As a group of church leaders said at the launch of the Tax Dodging Act campaign in January:

Paying tax reflects our commitment to the society in which we live and work. It also provides the funding for good social services and infrastructure. Spent well, taxes provide a common insurance and make society fairer and more secure. People matter more than profits but every year, billions of pounds are lost through corporate tax dodging. The law needs to change so that the loopholes which allow big corporations to avoid paying their fair share of tax can be closed. We urge each of the UK’s political parties to make a commitment to introduce legislation within the first 100 days of the new parliament, to bring the law into line with people’s expectations.”

More than eight in ten of British adults regard tax avoidance by large companies as ‘morally wrong, even if it is legal’, according to a ComRes poll for Christian Aid in November 2014. Almost as many told pollsters it was important to them that ‘large UK companies pay their fair share of tax in developing countries in which they operate’.

We need a Tax Dodging Bill to tackle corporate tax dodging, and to make tax fair. The potential benefits are huge. It is estimated that the Tax Dodging Bill could generate at least £3.6 billion more a year in tax to fight poverty in the UK, and at the same time redirect potentially billions towards tackling poverty in the world’s poorer countries.

A 2020 Vision of the Good Society if ever there was one…

Read more about the 2020 Vision of the Good Society at www.churcheselection.org.uk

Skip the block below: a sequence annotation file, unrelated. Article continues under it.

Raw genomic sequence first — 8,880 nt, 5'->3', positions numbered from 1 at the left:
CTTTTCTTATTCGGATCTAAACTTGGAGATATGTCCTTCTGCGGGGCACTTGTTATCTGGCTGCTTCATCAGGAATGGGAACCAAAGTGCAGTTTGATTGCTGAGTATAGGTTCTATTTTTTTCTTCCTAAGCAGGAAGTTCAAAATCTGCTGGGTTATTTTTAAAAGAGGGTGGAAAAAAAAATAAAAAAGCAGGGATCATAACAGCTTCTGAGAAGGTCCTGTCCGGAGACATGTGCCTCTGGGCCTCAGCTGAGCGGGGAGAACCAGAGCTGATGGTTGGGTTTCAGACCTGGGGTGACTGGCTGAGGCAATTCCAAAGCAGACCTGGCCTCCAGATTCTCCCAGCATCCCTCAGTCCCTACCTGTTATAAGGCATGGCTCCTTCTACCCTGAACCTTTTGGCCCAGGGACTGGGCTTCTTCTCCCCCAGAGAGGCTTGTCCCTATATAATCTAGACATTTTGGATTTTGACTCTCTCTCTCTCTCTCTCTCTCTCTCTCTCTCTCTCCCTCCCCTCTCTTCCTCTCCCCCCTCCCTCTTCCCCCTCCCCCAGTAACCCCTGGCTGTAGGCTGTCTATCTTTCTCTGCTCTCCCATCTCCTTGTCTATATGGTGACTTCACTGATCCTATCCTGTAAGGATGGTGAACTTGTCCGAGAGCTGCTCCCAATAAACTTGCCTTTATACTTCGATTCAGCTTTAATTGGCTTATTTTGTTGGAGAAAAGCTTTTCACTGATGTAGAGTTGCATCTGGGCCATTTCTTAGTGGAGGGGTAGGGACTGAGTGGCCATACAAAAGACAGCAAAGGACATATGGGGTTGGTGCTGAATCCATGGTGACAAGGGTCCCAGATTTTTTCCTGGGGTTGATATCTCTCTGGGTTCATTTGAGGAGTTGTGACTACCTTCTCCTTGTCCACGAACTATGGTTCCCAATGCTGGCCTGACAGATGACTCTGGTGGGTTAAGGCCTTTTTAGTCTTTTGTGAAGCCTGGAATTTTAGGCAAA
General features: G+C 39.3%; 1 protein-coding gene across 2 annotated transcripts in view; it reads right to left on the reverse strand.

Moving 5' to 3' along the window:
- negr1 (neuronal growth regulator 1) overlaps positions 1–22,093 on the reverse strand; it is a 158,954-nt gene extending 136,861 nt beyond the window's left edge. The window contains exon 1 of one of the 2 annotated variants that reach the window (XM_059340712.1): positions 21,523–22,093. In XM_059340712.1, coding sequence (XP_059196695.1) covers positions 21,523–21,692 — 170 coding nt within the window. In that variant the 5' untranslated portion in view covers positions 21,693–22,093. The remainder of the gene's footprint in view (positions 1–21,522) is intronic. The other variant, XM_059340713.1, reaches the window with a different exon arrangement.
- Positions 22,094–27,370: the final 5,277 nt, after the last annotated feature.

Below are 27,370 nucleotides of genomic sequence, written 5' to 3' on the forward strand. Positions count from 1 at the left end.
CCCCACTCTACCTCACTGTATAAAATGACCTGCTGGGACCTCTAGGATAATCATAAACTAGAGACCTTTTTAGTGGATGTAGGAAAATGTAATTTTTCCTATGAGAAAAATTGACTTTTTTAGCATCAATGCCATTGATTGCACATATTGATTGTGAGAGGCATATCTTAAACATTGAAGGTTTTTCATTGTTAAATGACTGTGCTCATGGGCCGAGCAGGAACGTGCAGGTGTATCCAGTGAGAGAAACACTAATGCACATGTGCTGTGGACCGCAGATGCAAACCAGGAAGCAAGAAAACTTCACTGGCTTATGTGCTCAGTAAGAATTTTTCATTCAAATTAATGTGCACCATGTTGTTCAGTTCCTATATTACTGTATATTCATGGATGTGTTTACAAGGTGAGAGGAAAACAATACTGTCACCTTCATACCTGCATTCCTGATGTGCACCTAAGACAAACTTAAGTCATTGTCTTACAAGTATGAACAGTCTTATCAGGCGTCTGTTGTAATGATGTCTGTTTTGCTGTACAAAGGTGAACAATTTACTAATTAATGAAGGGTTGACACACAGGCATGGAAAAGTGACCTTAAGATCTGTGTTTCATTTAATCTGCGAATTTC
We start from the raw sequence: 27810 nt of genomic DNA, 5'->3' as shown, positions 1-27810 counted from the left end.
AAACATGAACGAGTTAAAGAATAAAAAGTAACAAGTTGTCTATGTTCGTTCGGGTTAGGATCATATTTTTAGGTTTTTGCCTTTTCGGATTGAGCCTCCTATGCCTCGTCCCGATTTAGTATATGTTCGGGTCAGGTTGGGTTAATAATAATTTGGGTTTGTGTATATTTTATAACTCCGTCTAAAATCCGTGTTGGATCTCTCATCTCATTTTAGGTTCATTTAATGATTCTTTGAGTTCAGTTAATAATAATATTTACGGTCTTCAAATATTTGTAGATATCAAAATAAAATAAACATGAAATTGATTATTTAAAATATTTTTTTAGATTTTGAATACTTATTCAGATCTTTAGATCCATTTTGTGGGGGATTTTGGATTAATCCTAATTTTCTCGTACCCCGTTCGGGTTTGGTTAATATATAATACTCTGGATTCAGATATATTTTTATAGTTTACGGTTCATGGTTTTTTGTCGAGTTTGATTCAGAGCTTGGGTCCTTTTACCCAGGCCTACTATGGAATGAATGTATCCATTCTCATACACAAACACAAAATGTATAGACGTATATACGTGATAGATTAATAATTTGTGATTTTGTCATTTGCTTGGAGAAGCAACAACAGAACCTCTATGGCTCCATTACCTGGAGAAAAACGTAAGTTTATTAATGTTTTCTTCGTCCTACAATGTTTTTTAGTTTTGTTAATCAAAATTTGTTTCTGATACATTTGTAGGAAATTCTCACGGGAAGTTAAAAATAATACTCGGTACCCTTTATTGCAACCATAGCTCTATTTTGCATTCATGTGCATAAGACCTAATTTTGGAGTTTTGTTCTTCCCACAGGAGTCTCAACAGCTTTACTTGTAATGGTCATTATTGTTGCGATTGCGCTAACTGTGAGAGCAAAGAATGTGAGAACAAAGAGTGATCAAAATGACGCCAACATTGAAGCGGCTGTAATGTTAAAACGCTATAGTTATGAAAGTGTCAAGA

tax-dodging-billWe’re calling for a law that will:

  • Make it harder for big companies to dodge UK taxes and ensure they’re not getting unfair tax breaks
  • Ensure UK tax rules don’t encourage big companies to avoid tax in developing countries
  • Make the UK tax regime more transparent and tougher on tax dodging.

Add your voice to the Tax Dodging Bill campaign at: http://taxdodgingbill.org.uk/#signup

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A Good news General Election?

Four months to the day elections1from the General Election, how do we respond to Jesus’ challenge in 2015 Britain?

When Jesus began his ministry, he announced that he had come to bring good news to the poor and to proclaim the year of the Lord, the year of Jubilee when wealth will be redistributed (Luke 4:18, 19). Jesus spent most of his time among the poorest of the land, teaching, healing and restoring them to full inclusion in their community. Jesus directly confronted the economic inequality of his day.

One of the most refreshing things about Pope Francis is the way in which he has placed this message at the centre of his ministry:

“Christians are called to confront the poverty of our brothers and sisters, to touch it, to make it our own and to take practical steps to alleviate it.”

What are the inequalities we need to confront today? But more than that, do we have a vision of the kind of ‘Good Society’ we would want to live in, and help to bring about? In a world characterised by increasing individualism, can we find ways of reconciling our own interests with those of others, within a broader vision of the ‘Good Society? In what ways is our quality of life connected together, or our wellbeing and happiness connected with that of others? What connects poverty in the UK and in the ‘global south?’ What are we to make of the growth of food poverty and hunger on our own doorstep? How can we listen to and amplify the voices and stories of those directly affected by the myths and stigma associated with poverty?

Whatever answers we may come up with, is it not worth debating such fundamental issues – issues which take us far beyond mere party politics to the very foundations upon which our society is built?

Can we build a Good Society together in 2015?

If you haven’t already done so, why not download the resources to reflect on these issues on Church Action on Poverty Sunday – 15 February 2015?

Niall Cooper
Director
Church Action on Poverty